The Cuzco (Cusco) region of Peru combines Inca legacy with Spanish colonial architecture in an atmosphere at once provincial and sublime. The chaotic marketplaces where campesinos barter grain or potatoes for multi-colored fabric belie the mute spirituality of the Lost Cities, where Inca stonework conveys order and balance. Such diversity enhances this inspiring nine-day adventure. The blue sky radiates with an intensity achieved only at high altitudes (the city of Cuzco lies 11,150 feet above sea level), while the landscape offers its unique pattern of exacting agricultural grids and tangled jungle masses.
Urubamba is a well endowed town situated in the shadow of beautiful Chicon and Pumahuanca glaciers. The attractive Plaza de Armas is laid back and attractive, with palm trees and a couple of pines sourounded by interesting topiary. Weekends there's a large market on Jirón Palacio, which serves local villages; and at the large ceramic workshops set around a lovely garden at Avenida Berriozabal 111, new and ancient techniques are used to produce colourful, Amerindian inspired pots, household items and artistic pieces for sale on site. Urubamba makes an ideal base from which to explore mountains and lower hills around Sacred Valley, which are filled with sites. Also within walking distance, the salt pans of Salinas, still in use after more than four hundred years, are situated only a short distance from the village of Tarabamba, 6km along the road from Urubamba to Ollantaytambo.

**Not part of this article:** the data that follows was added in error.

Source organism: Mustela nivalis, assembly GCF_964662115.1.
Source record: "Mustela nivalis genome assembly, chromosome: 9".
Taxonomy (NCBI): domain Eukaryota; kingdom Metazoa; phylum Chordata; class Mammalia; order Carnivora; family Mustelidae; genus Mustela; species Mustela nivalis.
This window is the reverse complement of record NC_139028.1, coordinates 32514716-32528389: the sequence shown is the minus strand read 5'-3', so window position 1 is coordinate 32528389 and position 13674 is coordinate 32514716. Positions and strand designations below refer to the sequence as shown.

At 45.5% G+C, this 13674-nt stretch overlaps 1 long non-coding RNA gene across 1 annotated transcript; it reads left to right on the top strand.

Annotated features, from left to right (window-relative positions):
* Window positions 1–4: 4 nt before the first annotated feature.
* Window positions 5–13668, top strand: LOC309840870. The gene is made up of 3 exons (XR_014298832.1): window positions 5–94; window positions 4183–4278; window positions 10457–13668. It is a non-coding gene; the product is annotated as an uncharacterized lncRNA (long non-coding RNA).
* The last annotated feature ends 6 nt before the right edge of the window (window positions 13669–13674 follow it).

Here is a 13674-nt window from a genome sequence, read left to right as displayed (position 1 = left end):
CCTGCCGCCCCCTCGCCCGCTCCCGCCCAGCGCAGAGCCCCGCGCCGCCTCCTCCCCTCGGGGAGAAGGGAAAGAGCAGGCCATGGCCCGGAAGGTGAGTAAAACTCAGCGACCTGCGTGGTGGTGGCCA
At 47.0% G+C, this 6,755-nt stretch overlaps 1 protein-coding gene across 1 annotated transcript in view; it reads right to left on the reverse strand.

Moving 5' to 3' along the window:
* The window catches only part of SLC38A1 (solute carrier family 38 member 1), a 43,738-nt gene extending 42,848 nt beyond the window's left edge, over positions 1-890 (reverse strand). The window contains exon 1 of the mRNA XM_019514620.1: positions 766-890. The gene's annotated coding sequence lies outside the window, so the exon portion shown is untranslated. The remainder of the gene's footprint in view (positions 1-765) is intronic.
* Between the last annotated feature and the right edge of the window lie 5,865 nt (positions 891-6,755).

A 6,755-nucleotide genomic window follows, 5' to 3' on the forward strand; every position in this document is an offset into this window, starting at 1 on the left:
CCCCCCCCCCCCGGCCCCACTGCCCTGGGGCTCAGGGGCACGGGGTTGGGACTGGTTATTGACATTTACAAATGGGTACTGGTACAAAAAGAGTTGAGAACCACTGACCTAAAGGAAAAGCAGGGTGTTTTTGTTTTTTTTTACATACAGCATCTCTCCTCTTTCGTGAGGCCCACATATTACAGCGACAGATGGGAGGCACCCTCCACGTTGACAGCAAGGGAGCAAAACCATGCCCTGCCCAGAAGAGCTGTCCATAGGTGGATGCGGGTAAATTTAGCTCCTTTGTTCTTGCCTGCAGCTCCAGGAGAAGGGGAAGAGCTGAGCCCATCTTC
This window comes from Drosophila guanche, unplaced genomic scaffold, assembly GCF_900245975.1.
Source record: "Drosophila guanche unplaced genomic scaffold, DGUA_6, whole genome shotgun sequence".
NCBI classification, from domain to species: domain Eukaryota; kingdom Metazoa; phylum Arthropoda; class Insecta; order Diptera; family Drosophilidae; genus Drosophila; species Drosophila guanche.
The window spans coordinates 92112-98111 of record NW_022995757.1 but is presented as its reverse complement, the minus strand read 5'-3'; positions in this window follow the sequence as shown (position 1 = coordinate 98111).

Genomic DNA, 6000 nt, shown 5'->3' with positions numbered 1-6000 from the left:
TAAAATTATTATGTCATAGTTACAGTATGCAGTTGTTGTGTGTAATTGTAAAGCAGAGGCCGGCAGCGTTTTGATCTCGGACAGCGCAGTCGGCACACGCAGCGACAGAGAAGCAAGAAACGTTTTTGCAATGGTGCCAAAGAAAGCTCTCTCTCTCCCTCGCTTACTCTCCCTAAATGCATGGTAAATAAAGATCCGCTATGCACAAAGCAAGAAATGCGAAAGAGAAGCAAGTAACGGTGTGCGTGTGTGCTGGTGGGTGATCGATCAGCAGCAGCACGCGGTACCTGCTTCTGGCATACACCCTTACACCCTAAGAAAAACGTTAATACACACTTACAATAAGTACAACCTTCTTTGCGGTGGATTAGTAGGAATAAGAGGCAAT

Aguas Calientes (Peru)
Aguas Calientes, also known as Machu Picchu pueblo, and is located four miles away from Machu Picchu. The city was founded in 1901 as the railroad between Cuzco and Santa Ana was being built, in result, Aguas Calientes became a hub for the railroad’s machinery and home for those who worked it. Today, many people visit the city for its hot springs, or as a great starting point for those headed up to Machu Picchu.